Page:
Knowledge is power this tax season.

By Lauren Phillips
January 07, 2021

2020 came with more than its fair share of change (to say the least), including an enormous spike in both moving and remote work. With nearly all office workers working from home to slow the spread of COVID-19, the work-from-home life has been the norm since March. Many people have used the relative freedom of not needing to report to the office to live somewhere else for a time, moving in with family to stay together during the pandemic, moving to less crowded areas, or trying a workcation to relax a little in the middle of this madness.

Wherever you went during the pandemic and for whatever reason, there are some consequences of working from a new location beyond the mail piling up, or your plants withering while you're away from home. Mainly, your taxes might look a little different, especially if you worked while living in a different state than the one where you're employed or have your permanent residence.

"A lot of people are moving around, so there could be more complicated tax implications," says Scott Taylor, CFA, a financial advisor at Northwestern Mutual. "There are certain states and certain situations where you could be double taxed."

Before you panic about your tax bill, though, remember that every tax situation is different. Chances are good that you won't be double-taxed—or taxed for the same income in two different states, paying twice as much in taxes as you normally would—but you do want to be aware of what tax laws apply to you and your unique remote work situation. As with all things tax-related, if you have questions, reach out to an accountant to discuss your situation.

First, if you've been working from home in the same place you normally live, nothing will change for your taxes this year. You'll file your taxes as you always have and either owe money, based on your withholdings for the year, or receive a tax refund.

If you have traveled to another state (or several) and worked while there, you may owe taxes in the state where you worked, even if you weren't there for the whole year. States have different rules for how long someone must be there before they're considered a resident for tax purposes. Claire Grant, a financial writer at investment services company Stash, says most states count someone as a resident after they have stayed in that state for 183 days, even if their primary residence is in another state. Other states may have shorter or longer time ranges: If you've stayed in a state for an extended period of time, talk with an expert to see if you qualify to be taxed in that state.

If you do, there's still no need to panic. Many states have reciprocity agreements that allow workers to live in one state and work in another without getting double-taxed, so you can likely avoid owing more than you'd like. Taylor says you can work with a CPA to figure out how to do so.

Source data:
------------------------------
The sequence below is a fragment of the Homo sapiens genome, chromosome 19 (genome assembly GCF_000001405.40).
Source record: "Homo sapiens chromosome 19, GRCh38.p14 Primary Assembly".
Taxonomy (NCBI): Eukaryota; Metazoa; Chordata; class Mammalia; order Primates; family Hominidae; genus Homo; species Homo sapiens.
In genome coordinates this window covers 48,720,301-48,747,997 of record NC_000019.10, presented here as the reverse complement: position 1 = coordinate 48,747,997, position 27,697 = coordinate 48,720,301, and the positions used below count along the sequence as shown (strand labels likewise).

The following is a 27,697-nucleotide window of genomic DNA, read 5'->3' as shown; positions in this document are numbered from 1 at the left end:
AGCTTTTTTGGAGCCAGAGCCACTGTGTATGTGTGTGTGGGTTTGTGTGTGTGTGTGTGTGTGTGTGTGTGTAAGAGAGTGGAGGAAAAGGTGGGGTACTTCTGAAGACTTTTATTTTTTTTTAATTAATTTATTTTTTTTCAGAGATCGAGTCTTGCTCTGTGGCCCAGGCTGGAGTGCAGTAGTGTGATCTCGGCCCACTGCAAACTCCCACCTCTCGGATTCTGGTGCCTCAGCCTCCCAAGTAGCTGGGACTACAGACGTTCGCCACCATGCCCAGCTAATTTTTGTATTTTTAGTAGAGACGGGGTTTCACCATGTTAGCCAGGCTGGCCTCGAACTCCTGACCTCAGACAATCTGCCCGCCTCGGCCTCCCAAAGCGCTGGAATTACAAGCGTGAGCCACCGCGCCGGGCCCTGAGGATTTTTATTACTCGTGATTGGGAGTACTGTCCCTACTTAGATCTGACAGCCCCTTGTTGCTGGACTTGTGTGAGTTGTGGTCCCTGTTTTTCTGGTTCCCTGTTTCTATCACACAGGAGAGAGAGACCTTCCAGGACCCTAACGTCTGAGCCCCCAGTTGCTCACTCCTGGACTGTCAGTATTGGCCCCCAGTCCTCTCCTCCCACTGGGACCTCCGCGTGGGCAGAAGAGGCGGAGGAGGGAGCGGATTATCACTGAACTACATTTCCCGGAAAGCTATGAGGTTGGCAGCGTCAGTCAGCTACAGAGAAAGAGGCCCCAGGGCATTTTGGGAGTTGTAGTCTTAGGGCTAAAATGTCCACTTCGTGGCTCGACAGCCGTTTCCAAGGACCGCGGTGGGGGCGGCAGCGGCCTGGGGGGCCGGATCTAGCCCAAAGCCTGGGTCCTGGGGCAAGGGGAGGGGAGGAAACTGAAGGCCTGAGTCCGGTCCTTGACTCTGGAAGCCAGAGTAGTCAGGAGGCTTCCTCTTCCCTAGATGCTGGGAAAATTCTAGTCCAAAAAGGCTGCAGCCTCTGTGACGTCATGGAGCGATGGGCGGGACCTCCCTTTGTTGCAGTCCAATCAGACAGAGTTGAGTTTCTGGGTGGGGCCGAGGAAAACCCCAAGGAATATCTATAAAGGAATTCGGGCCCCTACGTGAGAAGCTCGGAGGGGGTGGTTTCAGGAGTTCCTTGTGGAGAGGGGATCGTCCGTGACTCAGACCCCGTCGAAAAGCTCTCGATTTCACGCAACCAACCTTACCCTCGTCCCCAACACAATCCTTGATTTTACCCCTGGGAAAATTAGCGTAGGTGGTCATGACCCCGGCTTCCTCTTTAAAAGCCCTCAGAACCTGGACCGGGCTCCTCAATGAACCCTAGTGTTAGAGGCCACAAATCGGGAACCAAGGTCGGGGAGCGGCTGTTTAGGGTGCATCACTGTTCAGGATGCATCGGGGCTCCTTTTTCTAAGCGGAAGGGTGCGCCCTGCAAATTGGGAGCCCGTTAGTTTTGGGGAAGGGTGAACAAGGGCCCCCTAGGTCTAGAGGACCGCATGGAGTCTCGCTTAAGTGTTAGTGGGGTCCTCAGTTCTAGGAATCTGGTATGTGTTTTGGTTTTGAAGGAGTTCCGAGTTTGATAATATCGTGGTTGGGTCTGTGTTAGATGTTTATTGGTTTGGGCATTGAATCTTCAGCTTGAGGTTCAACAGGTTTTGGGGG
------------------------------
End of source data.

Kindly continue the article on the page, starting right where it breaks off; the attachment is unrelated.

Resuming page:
If you moved permanently, you should have changed the address associated with your HR department, bank accounts, driver's license, mail delivery, and other key accounts. Doing so makes your move official, so to speak, and means you no longer owe taxes in the state you moved from after the move. If you did not change this information during your move, you may face some challenges.

Those who will see the biggest changes in their taxes are people who moved—permanently or temporarily—from a state with no income tax to a state with income tax. Their taxes will be much higher than in the past, particularly if they did not adjust their withholdings accordingly. "If you do move from a lower income tax state to a higher income tax state, I would make sure you're withholding the right amount of money," Taylor says.

Another group that should pay attention during tax season are those who moved from states with high income taxes to those with low or zero income taxes—and are trying to avoid paying state income tax.

"If you want to move there for a couple months just to lower your taxes, that's probably not going to happen," Taylor says. States want to collect income taxes and will likely not overlook temporary moves. Unless you took steps to change your permanent residence, you will probably not be able to get away with paying no or less money in state taxes.

As remote work stretches on, you may still be considering moving for a few months or forever—a fine idea, as long as you're doing it for the right reasons. "If you're going to move to another state, do it because you really want to," Taylor says. "Don't pick up and go because you want to reduce your tax bill."

If you did spend substantial time in another state this year and are concerned about the implications, contact a professional, do your research, and stay calm—like everything else, we'll get through tax season, too.